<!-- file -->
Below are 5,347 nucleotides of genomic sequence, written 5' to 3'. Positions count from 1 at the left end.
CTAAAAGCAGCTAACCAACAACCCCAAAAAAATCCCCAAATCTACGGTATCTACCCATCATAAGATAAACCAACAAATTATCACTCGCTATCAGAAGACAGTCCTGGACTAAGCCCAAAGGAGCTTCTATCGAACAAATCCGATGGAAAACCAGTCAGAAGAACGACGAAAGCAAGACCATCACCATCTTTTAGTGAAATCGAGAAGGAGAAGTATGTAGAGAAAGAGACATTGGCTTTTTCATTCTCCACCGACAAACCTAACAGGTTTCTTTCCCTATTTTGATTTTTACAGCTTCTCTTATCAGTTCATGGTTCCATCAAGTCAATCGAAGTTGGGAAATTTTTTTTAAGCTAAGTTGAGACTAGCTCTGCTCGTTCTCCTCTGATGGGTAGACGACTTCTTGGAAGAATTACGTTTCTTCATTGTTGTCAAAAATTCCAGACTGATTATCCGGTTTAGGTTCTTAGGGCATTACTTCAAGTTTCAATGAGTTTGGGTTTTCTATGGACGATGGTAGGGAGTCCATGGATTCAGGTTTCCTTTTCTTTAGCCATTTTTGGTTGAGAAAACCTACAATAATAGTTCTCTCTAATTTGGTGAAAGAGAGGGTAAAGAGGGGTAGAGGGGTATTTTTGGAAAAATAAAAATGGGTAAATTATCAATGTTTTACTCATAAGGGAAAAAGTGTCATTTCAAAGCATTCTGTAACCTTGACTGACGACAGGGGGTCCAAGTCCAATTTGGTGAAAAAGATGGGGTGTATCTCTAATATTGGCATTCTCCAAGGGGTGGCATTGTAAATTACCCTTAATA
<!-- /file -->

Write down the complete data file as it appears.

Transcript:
Below are 5,347 nucleotides of genomic sequence, written 5' to 3'. Positions count from 1 at the left end.
CTAAAAGCAGCTAACCAACAACCCCAAAAAAATCCCCAAATCTACGGTATCTACCCATCATAAGATAAACCAACAAATTATCACTCGCTATCAGAAGACAGTCCTGGACTAAGCCCAAAGGAGCTTCTATCGAACAAATCCGATGGAAAACCAGTCAGAAGAACGACGAAAGCAAGACCATCACCATCTTTTAGTGAAATCGAGAAGGAGAAGTATGTAGAGAAAGAGACATTGGCTTTTTCATTCTCCACCGACAAACCTAACAGGTTTCTTTCCCTATTTTGATTTTTACAGCTTCTCTTATCAGTTCATGGTTCCATCAAGTCAATCGAAGTTGGGAAATTTTTTTTAAGCTAAGTTGAGACTAGCTCTGCTCGTTCTCCTCTGATGGGTAGACGACTTCTTGGAAGAATTACGTTTCTTCATTGTTGTCAAAAATTCCAGACTGATTATCCGGTTTAGGTTCTTAGGGCATTACTTCAAGTTTCAATGAGTTTGGGTTTTCTATGGACGATGGTAGGGAGTCCATGGATTCAGGTTTCCTTTTCTTTAGCCATTTTTGGTTGAGAAAACCTACAATAATAGTTCTCTCTAATTTGGTGAAAGAGAGGGTAAAGAGGGGTAGAGGGGTATTTTTGGAAAAATAAAAATGGGTAAATTATCAATGTTTTACTCATAAGGGAAAAAGTGTCATTTCAAAGCATTCTGTAACCTTGACTGACGACAGGGGGTCCAAGTCCAATTTGGTGAAAAAGATGGGGTGTATCTCTAATATTGGCATTCTCCAAGGGGTGGCATTGTAAATTACCCTTAATA